We've all had feedback at work. Sometimes the feedback is exactly what we want to hear and it gives us great satisfaction and pleasure. Sometimes, the feedback is unexpected and surprising -- in a good way or not-so-good way. Sometimes, the feedback is sought out and you request it from someone. Whether the feedback you receive is wanted or unwanted, expected or unexpected, you need to learn to be open to receiving all feedback. Once it's received, you need to move to a place where what is being said is looked at as an opportunity.
Wherever it comes from, whomever it comes from, we have to believe that the feedback is coming from a good place to help us be the best that we can be. Even in times of challenging, difficult-to-hear feedback, there are messages that need to be heard and understood.
Feedback will come from around and across the organization, internally and externally. Feedback should be expected from your manager on a regular basis to help you grow as a contributor, a leader and a team member. Feedback will come from your peers -- those with whom you work closest and with whom you have trusted relationships or common ground. Feedback will come from clients. In fact, client feedback is probably the most regular feedback you will receive since it is often tied to strategies, plans and planning sessions. Feedback will come from stakeholders, vendors, contributors, and consumers and from others with whom you have a connected (not necessarily close) relationship.
So, how do you successfully receive and process feedback from all of these sources? Here are some considerations to put you in a position of empowerment and learning the next time you are given feedback.
Assume intent is from a good place
Intent has to be believed as genuine, honest, authentic, meaningful and most importantly, helpful and useful. Even if it's not what you want to hear from the person you didn't want to hear it from, you have get past baggage, negativity and distrust. No matter who delivers the feedback, the person delivering the message thinks you need to hear it. They have made the decision, thoughtful or otherwise, to tell you what you did, how it affected them or others, and hopefully how you can make it better.
Go beyond the words that are spoken to the meaning of the words spoken
Do you understand what was said to you? It is important to not only hear words, but we have to understand what they are saying, how they are saying and why they are saying it. Sometimes what we hear a person saying and what we understand they have said are two different things. This is where you might have to do some perception checking and active listening. Ask for clarification, ask for examples or ask them to repeat what they said so you can hear it again. Active listening allows you to check in that what you thought you heard is actually what was said: "So what you are saying is..." It's your responsibility to find that place of shared understanding. Don't you want to understand the meaning of the feedback you just received?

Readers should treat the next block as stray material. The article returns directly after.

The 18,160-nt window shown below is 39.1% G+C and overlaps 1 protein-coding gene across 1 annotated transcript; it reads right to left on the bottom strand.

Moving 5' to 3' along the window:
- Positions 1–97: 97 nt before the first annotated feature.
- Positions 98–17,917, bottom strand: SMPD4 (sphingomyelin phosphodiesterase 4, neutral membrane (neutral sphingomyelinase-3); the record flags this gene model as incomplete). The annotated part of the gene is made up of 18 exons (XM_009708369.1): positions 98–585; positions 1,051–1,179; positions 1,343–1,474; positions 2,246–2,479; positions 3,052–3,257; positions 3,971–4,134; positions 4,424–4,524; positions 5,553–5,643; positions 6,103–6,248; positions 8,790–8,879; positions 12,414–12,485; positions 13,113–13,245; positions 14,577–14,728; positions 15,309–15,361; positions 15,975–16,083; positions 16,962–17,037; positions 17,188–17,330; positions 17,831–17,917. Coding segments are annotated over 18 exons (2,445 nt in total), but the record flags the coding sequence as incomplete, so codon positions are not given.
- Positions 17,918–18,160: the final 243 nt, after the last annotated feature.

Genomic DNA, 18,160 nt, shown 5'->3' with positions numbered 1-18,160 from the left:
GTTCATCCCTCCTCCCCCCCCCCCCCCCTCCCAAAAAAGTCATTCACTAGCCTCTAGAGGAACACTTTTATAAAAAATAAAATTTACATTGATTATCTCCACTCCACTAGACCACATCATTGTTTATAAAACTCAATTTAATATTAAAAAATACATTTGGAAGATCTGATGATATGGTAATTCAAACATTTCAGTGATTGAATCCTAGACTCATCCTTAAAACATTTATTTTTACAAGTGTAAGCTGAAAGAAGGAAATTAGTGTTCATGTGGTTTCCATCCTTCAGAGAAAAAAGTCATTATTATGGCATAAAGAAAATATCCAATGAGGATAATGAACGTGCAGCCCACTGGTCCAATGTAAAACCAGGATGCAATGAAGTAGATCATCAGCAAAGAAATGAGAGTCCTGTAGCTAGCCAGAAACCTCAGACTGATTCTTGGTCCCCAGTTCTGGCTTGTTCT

Consider what you will do with the information
"Thank you" or "I appreciate your feedback" may not be enough. You need to hear the feedback, accept the intent, understand the feedback and then focus on next steps. Are there corrections, improvements or changes that need to be made? Is it as simple as continuing, stopping or adjusting a behaviour, action or activity? Do you need help to get there? Will you and can you ask for help? What is your decision for next steps?
Implement your next steps
Whatever you decide to do next is your decision. You control the 'now what' stage of feedback. Even if you've been told to do something through feedback, you ultimately decide on what you will do, how you will do it and when you will do it. When you have considered the information, understand the intent and have chosen your next steps, you have understood and accepted the value of the feedback. How can that be a bad thing?
Check in to see how you're doing
Whether it's feedback that was positive, negative or somewhere in between, it's not a bad idea to check and ask how you are doing. If your feedback was about performance, behaviour or missed communications you should check back in to the message deliverer to see if you've made progress. This might not be an easy task but by taking responsibility and demonstrating accountability you can grow as a leader and contributor and ultimately become more effective.
Feedback is an important part of who we are as employees, leaders and contributors. If we understand the value of feedback and take a positive approach to receiving it, it can help us grow, change and become better at what we do and who we are. These steps might not seem easy, but if we understand the process of how we can hear, accept and act on feedback, it can be valuable to our professional and personal growth.
Judy Mann is a consultant | advisor with Judy Mann Communications. She offers internal and external Communications and PR services as well as specialized group and individual sessions and workshops on increasing interpersonal communications effectiveness, relationship building, public speaking and presentation style and delivery. http://judymanncommunications.com
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